When I first started writing this article, I had to decide how I’m going to style the head noun of the title. Is it e-Learning with a hyphen or without it and what’s the difference anyway? So, I did a little research and found out that the former was used in the earlier days when the concept was still new and unfamiliar to many. But as it was rising and slowly becoming a regular part of our lives, we dropped the hyphen so we could save ourselves from pressing one more key of the keyboard. That’s how I got to learn something new, even if it’s as banal as learning how to style a word.
Why is it important to localize eLearning material?
Since a big part of the learning process happens on the Internet nowadays, more and more people are leaning towards remote learning. They can choose from number of online courses, and there’s even the possibility of enrolling and attending online universities. Having that in mind, it’s important to think about the global outreach it may achieve. Which is why it’s necessary to localize the learning material, so it could be understandable for the worldwide audience thirsty for knowledge. However, as for any other localization process, there are few essential guidelines which can make the job a lot easier.
Defining the languages and the target markets
It’s impossible to dive into the localization process before we’ve identified our target markets and the appropriate languages. Right after that, we need to define the scope of localization. This would, first and foremost, include:
- Content – because you need something to learn from;
- User interface – because there is no point in beginning your journey if you can’t understand the first half of it;
- Audio content – if there’s any audio content incorporated in the learning material, it should be localized as well;
- Images, graphics, screenshots – images are as important as the text, which obviously means they should be adadpted for every language in the predefined scope;
- Help guides, glossaries and resources – don’t forget any other external content that could be helpful for the learners.
UI in the name of improving the UX
Since one of the goals should be providing the users with excellent experience, a good way to do it would be to make the simple and smooth user interface. In addition to the UI being localized, it would be nice if it had logical flow that doesn’t confuse the users. All images should be replaced with the culturally appropriate ones. Of course, we shall not forget to leave some space for text expansion. Also, don’t forget to think about different devices and to optimize the interface accordingly.
Pay attention to details
When localizing learning material, we must not forget the different cultural features. Since it’s a really sensitive subject, we must approach it with special care. The same thing can have vastly different meanings across the globe. Which is why it’s also crucial to adapt all other features like colours, symbols, images, etc.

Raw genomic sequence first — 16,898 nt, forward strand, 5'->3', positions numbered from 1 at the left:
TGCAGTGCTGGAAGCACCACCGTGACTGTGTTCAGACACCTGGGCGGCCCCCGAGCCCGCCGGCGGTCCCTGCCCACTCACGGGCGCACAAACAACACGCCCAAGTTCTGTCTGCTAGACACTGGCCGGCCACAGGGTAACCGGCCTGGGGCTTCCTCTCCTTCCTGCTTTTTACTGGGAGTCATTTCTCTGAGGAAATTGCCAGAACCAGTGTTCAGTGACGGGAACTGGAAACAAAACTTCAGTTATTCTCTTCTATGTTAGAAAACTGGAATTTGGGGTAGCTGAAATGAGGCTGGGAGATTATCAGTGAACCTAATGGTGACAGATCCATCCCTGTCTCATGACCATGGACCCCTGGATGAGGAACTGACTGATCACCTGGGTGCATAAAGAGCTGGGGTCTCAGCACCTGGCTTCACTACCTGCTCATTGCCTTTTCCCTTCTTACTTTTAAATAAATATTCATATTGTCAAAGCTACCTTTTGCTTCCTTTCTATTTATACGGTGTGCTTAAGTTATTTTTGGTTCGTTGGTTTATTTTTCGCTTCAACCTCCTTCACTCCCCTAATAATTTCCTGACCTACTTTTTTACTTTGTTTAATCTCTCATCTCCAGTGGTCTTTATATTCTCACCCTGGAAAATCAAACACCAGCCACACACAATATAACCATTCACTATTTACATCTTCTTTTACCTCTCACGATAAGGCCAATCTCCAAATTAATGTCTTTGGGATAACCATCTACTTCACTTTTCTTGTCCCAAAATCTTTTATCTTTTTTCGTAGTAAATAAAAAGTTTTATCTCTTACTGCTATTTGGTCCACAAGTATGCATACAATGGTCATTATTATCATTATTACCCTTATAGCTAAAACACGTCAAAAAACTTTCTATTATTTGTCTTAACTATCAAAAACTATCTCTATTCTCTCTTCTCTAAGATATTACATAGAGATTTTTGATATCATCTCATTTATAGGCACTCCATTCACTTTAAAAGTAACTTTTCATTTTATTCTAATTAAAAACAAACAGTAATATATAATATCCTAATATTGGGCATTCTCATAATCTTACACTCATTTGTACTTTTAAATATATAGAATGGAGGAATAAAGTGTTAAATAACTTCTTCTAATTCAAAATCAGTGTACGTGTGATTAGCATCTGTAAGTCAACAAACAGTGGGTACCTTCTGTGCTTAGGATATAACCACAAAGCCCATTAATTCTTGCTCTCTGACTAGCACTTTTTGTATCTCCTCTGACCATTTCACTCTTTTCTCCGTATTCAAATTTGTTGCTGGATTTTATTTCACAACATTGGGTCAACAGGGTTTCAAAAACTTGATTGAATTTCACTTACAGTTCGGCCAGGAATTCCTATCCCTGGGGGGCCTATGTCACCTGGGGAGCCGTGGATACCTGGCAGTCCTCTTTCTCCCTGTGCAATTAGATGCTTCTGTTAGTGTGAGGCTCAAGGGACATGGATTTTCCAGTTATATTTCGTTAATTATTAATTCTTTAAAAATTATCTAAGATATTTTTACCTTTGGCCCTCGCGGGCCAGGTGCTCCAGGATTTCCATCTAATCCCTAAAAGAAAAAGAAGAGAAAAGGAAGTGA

Every localization professional can assure you that the process is not easy at all. Some things are just hard to transcreate and adapt for different markets, particularly if there are any colloquialisms, regional or other linguistic variations that are hard to translate or that are untranslatable at all. In order to avoid that, we should always use simple, concise language and pronunciation.
The flow of the localization process
For this matter, it would be best to build the localization team out of language professionals and native speakers, who know the source and target language in depth. So, if there are any changes/updates in the learning material or the localization workflow, they will be familiar with every detail.
In addition to translators, there should always be a team of reviewers, who will check and proofread all the materials. There is always something that translators could oversee or something that could be translated in a more fluid and natural way. After all, two heads are always smarter than one.
Testing the final product
After wrapping up the material, it’s obligatory to do the extensive testing to see how the different users will be taking the courses. The testing should be carried out several times and on several different sample groups in order to get the better insight. Also, it is suggested to do the testing for different devices and browsers. It should also be tested for different bandwidths, too, since some countries may have limited access to the Internet.
Please have in mind that this is a time-consuming process that simply cannot be done overnight, as it requires a group of professionals to work on it continuously. If you would like to dive into eLearning localization, but don’t know where to start, you can always seek help from our language experts who are more than willing to guide you through the whole process.